The problem happened after she was born in 1951, when her mama tried to spell it out and write the name down in the family Bible and register here home birth at the courthouse over to Manchester, Kentucky. She dutifully rode from Beloved to Manchester with her husband Chester in their 1950 International Harvester truck, visited the County Clerk's office and with some difficulty and not just a little pride completed the short form announcing the birth and naming of Chester Woodrow Collins and Amy Rose (Sizemore) Collins first baby girl.
Amy Rose had learned to read and write way back when some city women came down the river and set up some sort of trainin' and schoolin' camp in tents on a hillside under a grove of sycamore trees. The city women had taught cookin', first aid, readin' and writin', sewin' and other lady like pastimes. Amy Rose had learned all the writin' she could stand that summer way back when.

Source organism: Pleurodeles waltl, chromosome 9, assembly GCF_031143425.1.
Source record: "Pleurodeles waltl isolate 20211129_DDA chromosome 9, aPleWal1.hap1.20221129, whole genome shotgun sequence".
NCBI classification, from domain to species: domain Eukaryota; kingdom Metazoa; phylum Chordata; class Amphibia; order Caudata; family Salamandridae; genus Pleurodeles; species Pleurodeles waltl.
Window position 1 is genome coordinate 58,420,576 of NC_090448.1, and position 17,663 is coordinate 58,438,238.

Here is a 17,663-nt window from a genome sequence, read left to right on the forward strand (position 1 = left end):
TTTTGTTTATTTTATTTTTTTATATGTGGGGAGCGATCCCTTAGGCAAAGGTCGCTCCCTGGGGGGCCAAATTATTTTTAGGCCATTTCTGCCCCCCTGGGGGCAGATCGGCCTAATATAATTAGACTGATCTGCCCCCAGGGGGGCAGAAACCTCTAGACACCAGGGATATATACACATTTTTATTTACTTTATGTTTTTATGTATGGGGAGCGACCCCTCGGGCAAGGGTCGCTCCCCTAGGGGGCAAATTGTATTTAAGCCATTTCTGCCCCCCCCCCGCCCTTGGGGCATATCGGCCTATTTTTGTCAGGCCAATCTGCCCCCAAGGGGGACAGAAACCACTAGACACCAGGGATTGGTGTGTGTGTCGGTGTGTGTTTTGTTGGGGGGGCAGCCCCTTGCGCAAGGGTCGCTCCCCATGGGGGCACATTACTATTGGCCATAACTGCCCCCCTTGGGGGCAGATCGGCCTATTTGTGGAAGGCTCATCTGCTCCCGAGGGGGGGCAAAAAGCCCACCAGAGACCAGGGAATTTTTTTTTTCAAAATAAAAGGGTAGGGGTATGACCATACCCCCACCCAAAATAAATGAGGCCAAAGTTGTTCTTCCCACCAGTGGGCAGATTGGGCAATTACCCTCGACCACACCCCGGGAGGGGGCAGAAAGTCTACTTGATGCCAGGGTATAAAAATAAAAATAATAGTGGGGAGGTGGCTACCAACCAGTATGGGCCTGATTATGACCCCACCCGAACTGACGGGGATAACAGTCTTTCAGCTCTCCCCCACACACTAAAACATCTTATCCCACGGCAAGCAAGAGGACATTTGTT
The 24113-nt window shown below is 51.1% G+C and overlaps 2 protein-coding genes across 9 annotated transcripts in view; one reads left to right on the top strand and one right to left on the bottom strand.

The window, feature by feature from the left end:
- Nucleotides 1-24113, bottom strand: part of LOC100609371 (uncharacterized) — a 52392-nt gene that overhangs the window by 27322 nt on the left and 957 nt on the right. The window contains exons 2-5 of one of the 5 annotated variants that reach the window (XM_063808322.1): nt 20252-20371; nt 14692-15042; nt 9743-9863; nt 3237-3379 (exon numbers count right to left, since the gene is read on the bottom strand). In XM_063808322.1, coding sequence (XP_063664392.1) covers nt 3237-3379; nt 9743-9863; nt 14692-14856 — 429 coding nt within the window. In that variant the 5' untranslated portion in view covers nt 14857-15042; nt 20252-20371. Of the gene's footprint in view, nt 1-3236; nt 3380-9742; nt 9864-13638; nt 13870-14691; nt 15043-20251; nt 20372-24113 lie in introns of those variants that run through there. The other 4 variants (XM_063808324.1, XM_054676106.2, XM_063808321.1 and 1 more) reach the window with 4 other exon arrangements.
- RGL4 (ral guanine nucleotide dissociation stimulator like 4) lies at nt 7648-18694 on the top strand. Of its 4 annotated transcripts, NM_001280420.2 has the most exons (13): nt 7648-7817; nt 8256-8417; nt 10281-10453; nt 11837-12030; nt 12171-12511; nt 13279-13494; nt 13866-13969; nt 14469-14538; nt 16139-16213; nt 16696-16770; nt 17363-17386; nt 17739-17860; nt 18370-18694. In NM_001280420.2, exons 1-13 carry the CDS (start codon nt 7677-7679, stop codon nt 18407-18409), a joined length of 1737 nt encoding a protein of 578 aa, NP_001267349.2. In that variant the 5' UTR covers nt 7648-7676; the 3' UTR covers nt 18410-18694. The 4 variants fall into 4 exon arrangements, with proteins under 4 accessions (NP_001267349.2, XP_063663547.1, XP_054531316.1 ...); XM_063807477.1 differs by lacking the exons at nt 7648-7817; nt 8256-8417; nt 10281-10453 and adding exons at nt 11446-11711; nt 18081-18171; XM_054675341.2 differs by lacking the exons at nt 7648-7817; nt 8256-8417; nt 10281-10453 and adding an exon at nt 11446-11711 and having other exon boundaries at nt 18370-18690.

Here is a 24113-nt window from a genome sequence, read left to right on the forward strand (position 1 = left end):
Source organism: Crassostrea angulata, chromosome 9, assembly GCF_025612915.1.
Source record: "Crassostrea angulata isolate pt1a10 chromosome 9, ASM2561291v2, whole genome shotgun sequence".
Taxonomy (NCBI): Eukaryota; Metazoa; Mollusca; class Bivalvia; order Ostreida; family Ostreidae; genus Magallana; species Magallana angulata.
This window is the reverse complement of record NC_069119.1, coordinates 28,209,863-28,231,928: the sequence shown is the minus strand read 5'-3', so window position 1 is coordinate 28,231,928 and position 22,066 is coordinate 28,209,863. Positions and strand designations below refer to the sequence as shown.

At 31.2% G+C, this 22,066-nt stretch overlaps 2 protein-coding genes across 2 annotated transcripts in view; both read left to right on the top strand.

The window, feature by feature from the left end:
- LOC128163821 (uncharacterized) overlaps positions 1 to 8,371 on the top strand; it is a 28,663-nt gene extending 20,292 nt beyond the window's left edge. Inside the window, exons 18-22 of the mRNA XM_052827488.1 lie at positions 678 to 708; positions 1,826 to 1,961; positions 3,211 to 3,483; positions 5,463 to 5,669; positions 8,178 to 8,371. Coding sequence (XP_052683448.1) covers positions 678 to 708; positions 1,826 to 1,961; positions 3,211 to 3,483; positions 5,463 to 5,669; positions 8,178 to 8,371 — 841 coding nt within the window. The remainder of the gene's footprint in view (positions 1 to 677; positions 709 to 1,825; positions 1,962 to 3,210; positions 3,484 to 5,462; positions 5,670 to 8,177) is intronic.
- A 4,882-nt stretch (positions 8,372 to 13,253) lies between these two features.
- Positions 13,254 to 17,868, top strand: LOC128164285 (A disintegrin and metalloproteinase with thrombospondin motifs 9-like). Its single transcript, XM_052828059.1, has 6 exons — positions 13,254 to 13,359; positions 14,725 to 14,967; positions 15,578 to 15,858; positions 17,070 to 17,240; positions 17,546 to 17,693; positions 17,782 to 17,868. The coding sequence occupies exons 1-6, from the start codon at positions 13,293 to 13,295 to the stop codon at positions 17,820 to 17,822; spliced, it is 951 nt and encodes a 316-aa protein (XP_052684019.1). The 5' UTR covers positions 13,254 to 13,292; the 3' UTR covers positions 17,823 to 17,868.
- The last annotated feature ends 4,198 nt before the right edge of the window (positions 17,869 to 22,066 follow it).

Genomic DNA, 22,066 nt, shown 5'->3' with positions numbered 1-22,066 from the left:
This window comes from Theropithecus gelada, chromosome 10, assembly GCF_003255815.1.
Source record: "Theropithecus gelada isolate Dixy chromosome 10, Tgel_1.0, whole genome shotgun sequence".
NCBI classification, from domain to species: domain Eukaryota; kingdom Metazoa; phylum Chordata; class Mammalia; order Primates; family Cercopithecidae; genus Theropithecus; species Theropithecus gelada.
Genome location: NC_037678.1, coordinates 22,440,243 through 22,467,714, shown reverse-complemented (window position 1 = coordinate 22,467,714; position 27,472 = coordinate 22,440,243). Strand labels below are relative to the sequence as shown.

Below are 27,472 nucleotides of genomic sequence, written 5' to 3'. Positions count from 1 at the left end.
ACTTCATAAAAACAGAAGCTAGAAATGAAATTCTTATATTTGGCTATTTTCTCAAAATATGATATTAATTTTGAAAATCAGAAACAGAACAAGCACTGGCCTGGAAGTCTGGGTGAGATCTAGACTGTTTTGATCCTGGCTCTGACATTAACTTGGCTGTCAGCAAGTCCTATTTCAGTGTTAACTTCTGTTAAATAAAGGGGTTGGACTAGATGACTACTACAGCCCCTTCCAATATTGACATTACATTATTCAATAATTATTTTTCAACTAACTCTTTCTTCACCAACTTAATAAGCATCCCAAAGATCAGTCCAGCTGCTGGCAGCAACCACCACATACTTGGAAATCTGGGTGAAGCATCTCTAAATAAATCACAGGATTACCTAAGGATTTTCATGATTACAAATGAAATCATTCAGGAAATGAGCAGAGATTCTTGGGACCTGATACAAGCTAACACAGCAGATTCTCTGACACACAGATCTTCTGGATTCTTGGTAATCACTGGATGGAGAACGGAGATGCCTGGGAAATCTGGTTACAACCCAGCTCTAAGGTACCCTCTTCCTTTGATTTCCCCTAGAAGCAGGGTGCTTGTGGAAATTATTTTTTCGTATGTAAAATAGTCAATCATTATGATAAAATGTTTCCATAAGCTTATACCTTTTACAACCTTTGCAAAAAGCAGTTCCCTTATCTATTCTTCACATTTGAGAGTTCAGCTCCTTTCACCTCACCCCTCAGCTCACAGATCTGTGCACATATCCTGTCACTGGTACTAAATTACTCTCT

When she went to the clerk and handed him the form she had her shoulders back, a smile on her face and pride in her heart. The clerk, Homer James Goins, looked the form over and looked hard at Amy Rose.
"Ammonia? You are namin' your little gal baby Ammonia?" he asked carefully? One had to be careful in the clerks office. No sense startin' a feud over a misspelling.
"No, Homer James. It is 'Aah-moan-Nye-uh', an Indian name. I forgot what it means, but it means something awful good in Indian. We are part Indian, you know. My Grandma was named Cherokee Bowling, after all."
"Yes, mam, I do remember that. You sure that is how it is spelled? We could spell it a little different if you want." Homer James said hopefully.
"Nossir, that is the way it is supposed to be spelled."
That is how Ammonia, actually Ammonia Lynn Collins was named.